MONTVILLE, NJ – After Montville resident Ron Angus’ disabled wife died, he wanted to help others who are disabled in her memory. Many know about Seeing Eye® dogs, but service dogs are needed for those who are disabled in other ways. He decided to become a puppy raiser for Canine Companions for Independence.
Three-month-old puppy Hen See is a golden retriever-yellow Labrador mix and will live with Angus for about two years while he socializes her and teaches her 30 commands. Angus says she’s already learned about five. She also has to go to “puppy school.”
Angus’ wife Betty was born with no arms, and had one of the first helping-hand dogs in the country with her first husband, Len. Len passed away and after Angus sold his house, he needed to rent a room, and wound up renting from Betty.
“I offered to cook for her, but she told me I didn’t need to,” said Angus. "She could do anything."
“I started out renting from her month-to-month, but then I married my landlady!” he said with a laugh.
Angus and his wife were married for seven years, but she passed away last year. After her passing, he found Canine Companions for Independence and decided to sign up in order to honor her memory.
“I traveled to Long Island to pick up Hen See in June,” Angus said. “She slept the whole way back to Montville, so that worked out well.”
This is the first puppy that Angus has raised for CCI. The first few months, Angus has to keep Hen See around the home, but then she’ll be out and about.
“In a couple of months, I can bring her to places, like Jacksonville Chapel, where I’m a member,” he said.
In the meantime, there’s lots to learn.
“I have to teach her regular puppy things and to not be distracted by things going around her,” he said. “She can never accept ‘people food.’ So far she loves to pick things up but she needs to learn to drop things. But she will.”
After the two year socialization period, Hen See will have to leave Angus and go back to the Northeast Region headquarters on Long Island for six more months of advanced training. There she’ll learn more commands that are helpful to those with disabilities, including retrieving items, pulling wheelchairs, turning light switches on and off, and opening and closing doors. Instructors at the headquarters will evaluate her, and based on the her strengths, she will be matched with someone.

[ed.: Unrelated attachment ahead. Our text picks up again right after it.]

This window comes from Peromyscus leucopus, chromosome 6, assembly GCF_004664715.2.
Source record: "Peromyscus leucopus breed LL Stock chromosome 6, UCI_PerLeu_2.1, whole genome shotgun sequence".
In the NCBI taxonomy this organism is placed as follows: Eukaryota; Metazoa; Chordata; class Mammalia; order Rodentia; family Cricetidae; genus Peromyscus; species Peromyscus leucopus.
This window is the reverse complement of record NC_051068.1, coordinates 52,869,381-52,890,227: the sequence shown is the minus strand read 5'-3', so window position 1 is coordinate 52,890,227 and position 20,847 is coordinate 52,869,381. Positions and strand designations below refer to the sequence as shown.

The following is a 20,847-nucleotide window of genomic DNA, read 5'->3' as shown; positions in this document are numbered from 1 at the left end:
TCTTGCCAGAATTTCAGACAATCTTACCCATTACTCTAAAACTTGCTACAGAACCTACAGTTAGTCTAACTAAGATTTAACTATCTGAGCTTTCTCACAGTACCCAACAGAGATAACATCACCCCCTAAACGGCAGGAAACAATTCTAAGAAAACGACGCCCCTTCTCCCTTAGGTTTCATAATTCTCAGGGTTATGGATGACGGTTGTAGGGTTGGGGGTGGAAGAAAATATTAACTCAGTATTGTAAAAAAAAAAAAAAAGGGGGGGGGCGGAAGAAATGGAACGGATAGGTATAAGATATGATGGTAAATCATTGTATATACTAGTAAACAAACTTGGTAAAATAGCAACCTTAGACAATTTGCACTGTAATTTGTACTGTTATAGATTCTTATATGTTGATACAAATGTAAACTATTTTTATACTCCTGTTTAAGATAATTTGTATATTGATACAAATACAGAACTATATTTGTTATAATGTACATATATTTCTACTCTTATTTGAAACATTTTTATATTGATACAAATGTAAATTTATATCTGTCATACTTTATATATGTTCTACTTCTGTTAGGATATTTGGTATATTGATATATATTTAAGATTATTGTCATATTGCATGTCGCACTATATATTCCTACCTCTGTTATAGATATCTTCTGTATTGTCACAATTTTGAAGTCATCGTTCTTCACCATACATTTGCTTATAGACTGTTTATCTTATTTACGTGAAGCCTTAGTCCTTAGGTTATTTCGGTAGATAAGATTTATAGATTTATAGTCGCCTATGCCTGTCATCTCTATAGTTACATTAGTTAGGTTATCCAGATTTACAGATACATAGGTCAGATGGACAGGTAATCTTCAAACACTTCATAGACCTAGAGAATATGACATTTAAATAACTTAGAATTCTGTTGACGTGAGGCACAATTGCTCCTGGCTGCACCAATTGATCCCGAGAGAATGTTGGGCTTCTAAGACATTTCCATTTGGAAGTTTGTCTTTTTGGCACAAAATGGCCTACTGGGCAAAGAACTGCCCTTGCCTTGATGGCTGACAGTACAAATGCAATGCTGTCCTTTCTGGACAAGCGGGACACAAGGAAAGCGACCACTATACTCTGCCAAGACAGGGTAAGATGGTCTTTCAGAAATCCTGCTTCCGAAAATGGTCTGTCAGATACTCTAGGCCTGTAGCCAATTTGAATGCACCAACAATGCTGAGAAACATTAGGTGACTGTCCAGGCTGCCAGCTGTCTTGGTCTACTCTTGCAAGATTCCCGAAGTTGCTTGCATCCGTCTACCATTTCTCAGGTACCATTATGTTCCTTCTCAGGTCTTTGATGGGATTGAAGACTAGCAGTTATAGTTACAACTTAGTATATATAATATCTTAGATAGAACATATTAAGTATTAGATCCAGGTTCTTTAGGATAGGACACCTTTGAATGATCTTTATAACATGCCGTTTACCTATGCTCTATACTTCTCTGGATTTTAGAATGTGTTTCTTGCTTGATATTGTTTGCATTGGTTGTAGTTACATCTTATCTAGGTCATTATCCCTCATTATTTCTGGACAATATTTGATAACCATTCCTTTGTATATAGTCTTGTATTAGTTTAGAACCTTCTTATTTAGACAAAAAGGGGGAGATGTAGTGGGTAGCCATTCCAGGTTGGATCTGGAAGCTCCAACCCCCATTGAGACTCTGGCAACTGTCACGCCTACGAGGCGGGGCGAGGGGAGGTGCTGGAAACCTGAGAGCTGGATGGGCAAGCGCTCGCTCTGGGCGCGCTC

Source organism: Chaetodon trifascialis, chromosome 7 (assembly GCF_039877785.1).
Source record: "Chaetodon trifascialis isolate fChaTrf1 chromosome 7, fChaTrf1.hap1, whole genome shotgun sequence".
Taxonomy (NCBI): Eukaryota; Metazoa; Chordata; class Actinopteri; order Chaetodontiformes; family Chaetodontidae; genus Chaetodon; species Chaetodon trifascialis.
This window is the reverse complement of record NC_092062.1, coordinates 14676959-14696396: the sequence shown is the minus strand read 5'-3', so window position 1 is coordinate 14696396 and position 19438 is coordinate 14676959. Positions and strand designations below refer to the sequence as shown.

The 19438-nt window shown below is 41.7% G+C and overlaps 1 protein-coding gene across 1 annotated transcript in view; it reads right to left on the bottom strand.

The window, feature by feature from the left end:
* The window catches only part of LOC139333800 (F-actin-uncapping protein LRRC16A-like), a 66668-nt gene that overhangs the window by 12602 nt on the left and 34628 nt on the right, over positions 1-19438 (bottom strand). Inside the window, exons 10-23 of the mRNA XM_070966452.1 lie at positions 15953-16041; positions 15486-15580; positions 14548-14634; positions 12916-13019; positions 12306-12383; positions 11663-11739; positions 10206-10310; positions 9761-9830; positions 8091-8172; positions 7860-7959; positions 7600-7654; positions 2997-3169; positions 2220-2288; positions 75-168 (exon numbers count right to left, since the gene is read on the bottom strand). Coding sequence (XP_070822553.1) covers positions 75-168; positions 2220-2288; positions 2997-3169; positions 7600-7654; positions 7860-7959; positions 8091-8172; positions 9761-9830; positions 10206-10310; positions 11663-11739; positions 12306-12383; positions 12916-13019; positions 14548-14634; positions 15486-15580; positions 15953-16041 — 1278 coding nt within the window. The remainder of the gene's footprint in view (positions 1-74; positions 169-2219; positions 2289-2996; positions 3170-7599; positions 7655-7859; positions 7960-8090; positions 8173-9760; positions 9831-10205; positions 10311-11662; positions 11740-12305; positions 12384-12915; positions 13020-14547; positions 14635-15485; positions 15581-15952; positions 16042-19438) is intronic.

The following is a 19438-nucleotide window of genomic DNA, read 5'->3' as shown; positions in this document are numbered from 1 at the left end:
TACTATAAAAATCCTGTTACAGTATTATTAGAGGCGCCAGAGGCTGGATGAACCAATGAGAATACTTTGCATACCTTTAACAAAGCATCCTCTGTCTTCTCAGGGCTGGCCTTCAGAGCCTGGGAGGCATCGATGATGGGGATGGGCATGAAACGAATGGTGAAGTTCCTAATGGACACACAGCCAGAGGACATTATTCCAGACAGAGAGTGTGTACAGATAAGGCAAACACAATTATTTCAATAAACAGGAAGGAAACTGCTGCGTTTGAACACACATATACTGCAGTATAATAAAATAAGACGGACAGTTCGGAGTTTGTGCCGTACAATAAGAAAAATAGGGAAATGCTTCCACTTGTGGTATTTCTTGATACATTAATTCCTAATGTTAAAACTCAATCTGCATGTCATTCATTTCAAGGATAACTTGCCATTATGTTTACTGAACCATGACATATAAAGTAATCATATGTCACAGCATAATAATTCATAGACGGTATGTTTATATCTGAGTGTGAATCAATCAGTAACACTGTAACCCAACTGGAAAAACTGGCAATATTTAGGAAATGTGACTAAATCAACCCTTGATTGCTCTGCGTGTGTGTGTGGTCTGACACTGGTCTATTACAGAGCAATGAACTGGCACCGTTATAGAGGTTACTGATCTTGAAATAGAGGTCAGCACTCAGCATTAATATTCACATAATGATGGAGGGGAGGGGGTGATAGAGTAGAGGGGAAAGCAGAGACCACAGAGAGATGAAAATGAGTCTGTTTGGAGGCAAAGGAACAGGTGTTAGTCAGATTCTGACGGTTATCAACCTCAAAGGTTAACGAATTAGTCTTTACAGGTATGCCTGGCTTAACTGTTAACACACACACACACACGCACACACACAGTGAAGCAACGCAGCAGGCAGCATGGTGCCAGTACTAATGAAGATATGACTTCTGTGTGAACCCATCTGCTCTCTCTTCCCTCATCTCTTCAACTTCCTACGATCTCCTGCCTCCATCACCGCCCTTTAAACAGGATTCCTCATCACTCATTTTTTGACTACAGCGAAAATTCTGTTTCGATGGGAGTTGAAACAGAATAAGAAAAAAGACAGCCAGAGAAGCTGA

There is a two-week training period for dog and recipient, followed by a graduation ceremony that the puppy raisers are invited to, explained John Bentzinger of CCI’s Northeast Region.
“Up on stage, diplomas are handed out and the leashes are ceremoniously handed over from the puppy raiser to the new grad team,” Bentzinger said. “It is incredibly emotional.”
Unfortunately, there are no guarantees Hen See will make the cut.
“CCI’s standards are exceedingly high,” Bentzinger said. “Only about 4 out of 10 dogs actually make it through this program, so the ones that graduate really are the cream of the crop.”
But meanwhile, there is a year and a half wait to be matched with a dog, Bentzinger said, and nationally there are more than 400 people waiting.
CCI dogs help recipients overcome physical, psychological and social barriers, helping them lead more independent lives, according to CCI’s literature. Assistance dogs serve people with a wide range of disabilities, including those affected by multiple sclerosis, cerebral palsy, spinal cord injury, stroke, hearing loss, developmental delay and more. CCI also places dogs with veterans.
Angus is also helping to raise money for his puppy, because each one costs more than $50,000 to breed and raise, at no cost to the recipient. Those interested can mail donations to CCI at 286 Middle Island Road, Medford, NY 11763 and mark the check in memory of Betty Angus, or for more information on helping to breed or raise puppies, please visit Canine Companions.